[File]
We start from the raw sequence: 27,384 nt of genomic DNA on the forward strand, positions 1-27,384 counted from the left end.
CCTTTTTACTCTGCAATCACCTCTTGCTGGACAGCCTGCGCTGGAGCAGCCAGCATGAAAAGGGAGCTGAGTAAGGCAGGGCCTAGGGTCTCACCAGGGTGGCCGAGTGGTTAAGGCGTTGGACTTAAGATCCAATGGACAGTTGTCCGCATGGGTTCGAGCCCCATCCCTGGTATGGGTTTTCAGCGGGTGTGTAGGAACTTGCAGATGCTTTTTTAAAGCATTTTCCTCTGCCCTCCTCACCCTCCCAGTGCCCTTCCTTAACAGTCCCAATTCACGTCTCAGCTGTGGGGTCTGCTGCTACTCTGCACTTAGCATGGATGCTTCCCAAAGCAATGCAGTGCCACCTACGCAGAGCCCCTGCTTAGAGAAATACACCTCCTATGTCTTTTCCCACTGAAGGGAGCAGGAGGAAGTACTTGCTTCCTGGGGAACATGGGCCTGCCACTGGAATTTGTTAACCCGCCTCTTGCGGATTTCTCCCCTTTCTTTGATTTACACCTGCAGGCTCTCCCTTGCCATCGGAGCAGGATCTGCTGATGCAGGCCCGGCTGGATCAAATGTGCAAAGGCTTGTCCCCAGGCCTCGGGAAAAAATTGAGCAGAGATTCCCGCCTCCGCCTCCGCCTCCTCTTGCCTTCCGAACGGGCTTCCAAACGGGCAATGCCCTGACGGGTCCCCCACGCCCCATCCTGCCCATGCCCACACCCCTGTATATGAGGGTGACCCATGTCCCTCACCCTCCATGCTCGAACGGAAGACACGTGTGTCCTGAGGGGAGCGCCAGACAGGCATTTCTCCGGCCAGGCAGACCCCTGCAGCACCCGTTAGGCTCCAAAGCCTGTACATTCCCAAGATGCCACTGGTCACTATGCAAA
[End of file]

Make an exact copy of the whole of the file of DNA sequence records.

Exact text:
We start from the raw sequence: 27,384 nt of genomic DNA on the forward strand, positions 1-27,384 counted from the left end.
CCTTTTTACTCTGCAATCACCTCTTGCTGGACAGCCTGCGCTGGAGCAGCCAGCATGAAAAGGGAGCTGAGTAAGGCAGGGCCTAGGGTCTCACCAGGGTGGCCGAGTGGTTAAGGCGTTGGACTTAAGATCCAATGGACAGTTGTCCGCATGGGTTCGAGCCCCATCCCTGGTATGGGTTTTCAGCGGGTGTGTAGGAACTTGCAGATGCTTTTTTAAAGCATTTTCCTCTGCCCTCCTCACCCTCCCAGTGCCCTTCCTTAACAGTCCCAATTCACGTCTCAGCTGTGGGGTCTGCTGCTACTCTGCACTTAGCATGGATGCTTCCCAAAGCAATGCAGTGCCACCTACGCAGAGCCCCTGCTTAGAGAAATACACCTCCTATGTCTTTTCCCACTGAAGGGAGCAGGAGGAAGTACTTGCTTCCTGGGGAACATGGGCCTGCCACTGGAATTTGTTAACCCGCCTCTTGCGGATTTCTCCCCTTTCTTTGATTTACACCTGCAGGCTCTCCCTTGCCATCGGAGCAGGATCTGCTGATGCAGGCCCGGCTGGATCAAATGTGCAAAGGCTTGTCCCCAGGCCTCGGGAAAAAATTGAGCAGAGATTCCCGCCTCCGCCTCCGCCTCCTCTTGCCTTCCGAACGGGCTTCCAAACGGGCAATGCCCTGACGGGTCCCCCACGCCCCATCCTGCCCATGCCCACACCCCTGTATATGAGGGTGACCCATGTCCCTCACCCTCCATGCTCGAACGGAAGACACGTGTGTCCTGAGGGGAGCGCCAGACAGGCATTTCTCCGGCCAGGCAGACCCCTGCAGCACCCGTTAGGCTCCAAAGCCTGTACATTCCCAAGATGCCACTGGTCACTATGCAAA